maanantai 29. helmikuuta 2016

Part 5: Meet me, my road to becoming a vaper and more personal thoughts

An important part of writing this is my personal story, the “deconversion” from the conventional wisdom surrounding nicotine use and nicotine products. The attitudes surrounding this extraordinary spread of electronic cigarettes and vaping are very varied and often are based on simple prejudices: the fact that smoking cigarettes is highly addictive and destructive and vaping is superficially similar.

That kind of thinking is hindering progress into avenues that could be used to gain major advances in public health, due to resistance towards tobacco harm reduction ideas and products as well as the demonization of nicotine itself, which almost certainly plays a part in the fact that most people still try to quit smoking using the least effective method. Going the so called “cold turkey” way, without any kind of help has proven to be a hugely limiting factor in reducing smoking as most of those attempts inevitably fail when smokers relapse. Personally, I would suggest trying any and all help available, especially counceling and peer support.
Quitting smoking is one of the biggest positive health impacts a person can achieve, no matter how you do it. So, please don’t fear nicotine, smokeless products, vaping or whatever else is available to get there. Preventing relapse is a goal that possibly should be the major focus of efforts intended to reduce tobacco related mortality and disease.

As for me, I tried multiple kinds of nicotine replacement therapy, reducing consumption and hated all of it. The options just weren’t appealing enough for me, personally. I started smoking when I was 14, the last ten years or so of my 17 year smoker career I wanted to quit. Until I picked up an electronic cigarette I didn’t think I was going to quit at all, even though I wanted to be able to do so.
What made me finally connect the dots was a double blind smoking cessation trial I took part in the summer of 2014. It included some lozenges that were sweetened, quite tasty and the idea was that you have one while you are smoking and the pill had a simple compound in it that would bind to specific parts of smoke and render them inert. What really happened was it actually made smoking more enjoyable, when the act was associated with candy essentially, one that even masked the taste of smoke and ash.

That lit a lightbulb for me: This is more or less what electronic cigarettes do, without the actual smoke too!

So I picked one up and ordered some liquids with nicotine, which were deemed to be medicinal so I was forced to get them from abroad. I did have some previous experiences with nicotine free that failed, but add the throat hit and suddenly my smoking habit was more or less gone. Dropped off from over a pack a day to one in the mornings, eventually just deciding I don’t really need that habit either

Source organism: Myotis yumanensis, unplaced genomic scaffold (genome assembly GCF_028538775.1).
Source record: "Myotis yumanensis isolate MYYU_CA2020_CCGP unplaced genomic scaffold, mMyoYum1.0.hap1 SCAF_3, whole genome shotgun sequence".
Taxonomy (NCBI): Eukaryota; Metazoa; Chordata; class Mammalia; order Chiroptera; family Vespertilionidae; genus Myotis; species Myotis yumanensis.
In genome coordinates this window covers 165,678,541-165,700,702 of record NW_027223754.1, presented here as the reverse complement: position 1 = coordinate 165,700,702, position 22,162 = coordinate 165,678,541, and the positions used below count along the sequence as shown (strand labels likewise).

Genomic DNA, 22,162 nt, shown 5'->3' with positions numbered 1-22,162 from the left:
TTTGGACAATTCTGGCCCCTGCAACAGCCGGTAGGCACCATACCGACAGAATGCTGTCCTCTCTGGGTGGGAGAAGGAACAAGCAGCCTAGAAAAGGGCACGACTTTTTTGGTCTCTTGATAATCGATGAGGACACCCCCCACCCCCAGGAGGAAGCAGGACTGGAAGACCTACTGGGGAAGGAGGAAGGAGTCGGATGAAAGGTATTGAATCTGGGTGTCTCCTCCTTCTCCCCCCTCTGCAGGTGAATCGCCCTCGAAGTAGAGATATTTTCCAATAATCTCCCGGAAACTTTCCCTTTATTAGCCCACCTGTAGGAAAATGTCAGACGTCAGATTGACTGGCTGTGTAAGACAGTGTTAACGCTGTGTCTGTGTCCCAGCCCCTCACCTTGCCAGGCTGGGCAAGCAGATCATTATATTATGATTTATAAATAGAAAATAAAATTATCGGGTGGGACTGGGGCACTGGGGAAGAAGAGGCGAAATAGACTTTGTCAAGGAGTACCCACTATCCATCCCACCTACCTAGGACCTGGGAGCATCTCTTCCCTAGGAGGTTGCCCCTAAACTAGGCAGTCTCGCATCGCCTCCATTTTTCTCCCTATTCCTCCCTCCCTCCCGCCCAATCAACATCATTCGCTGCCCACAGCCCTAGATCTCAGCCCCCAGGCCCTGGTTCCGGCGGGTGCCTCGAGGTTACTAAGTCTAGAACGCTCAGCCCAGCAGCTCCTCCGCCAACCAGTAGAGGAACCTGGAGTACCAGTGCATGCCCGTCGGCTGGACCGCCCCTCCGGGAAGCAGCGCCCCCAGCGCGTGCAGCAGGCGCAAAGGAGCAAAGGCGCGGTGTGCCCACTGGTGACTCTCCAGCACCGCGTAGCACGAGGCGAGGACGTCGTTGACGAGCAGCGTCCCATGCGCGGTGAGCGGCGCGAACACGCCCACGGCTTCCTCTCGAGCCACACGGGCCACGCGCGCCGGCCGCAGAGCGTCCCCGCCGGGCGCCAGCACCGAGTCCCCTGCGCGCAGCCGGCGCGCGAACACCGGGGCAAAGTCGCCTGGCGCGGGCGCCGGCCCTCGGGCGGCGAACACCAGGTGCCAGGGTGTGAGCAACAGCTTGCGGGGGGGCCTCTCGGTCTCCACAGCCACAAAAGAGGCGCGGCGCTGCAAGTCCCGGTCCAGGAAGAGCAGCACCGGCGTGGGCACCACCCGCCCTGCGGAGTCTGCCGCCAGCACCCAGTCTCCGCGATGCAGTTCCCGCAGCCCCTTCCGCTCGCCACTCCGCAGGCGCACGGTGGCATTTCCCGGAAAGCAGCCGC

It was incredibly easy. Thinking back on that, it’s becoming increasingly clear that there’s more to smoking cessation than getting nicotine. Dependence is a very complex function that involves a lot of sensory and motor actions and experiences, not just the rewarding effects of the drug itself. Clearly, for me it was the habit itself, inhalation and various social aspects that I needed to retain.
These simple realizations have started a chain-reaction for me, and since then I have learned incredible amounts about nicotine and dependence. Including a lot of myths, prejudices and counter-productive thinking. I think a lot of the credit should go to Carl V Phillips for these permanent changes in my brain, reading his work has been a huge eye-opener. Though I'm sure he'd be likely to disagree with a lot of my thoughts :) I'm a layman after all, not really qualified to analyze the science at a precise level.

It really does feel like a deconversion of sorts, going from “wait, if this is true these other things I used to believe don’t make much sense” to “If these things don’t make sense, there must be other explanations” and ultimately “Things are really not as simple as people think and things could be much better if perceptions were accurate”. A sort of continuum of thinking that is apparent in quite a lot of other areas of inquiry. Conventional wisdom and common sense are just not very useful when we need to think about specifics of complex phenomena.
Hence, why I’m writing this.

I truly, honestly believe that instead of pretending behaviour can be eliminated by prohibition, we would be better off not trying to bend to the morals of those trying to tell us things we should not do, but rather think of ways we can choose to do things that offer us benefits in a way that’s as safe and as enjoyable as we can make it, while also minimizing risks to human life and health without infringing on fundamental rights.
Harm reduction is an essential part of human evolution and success as a species.

We have done this with so many things already, why not nicotine?

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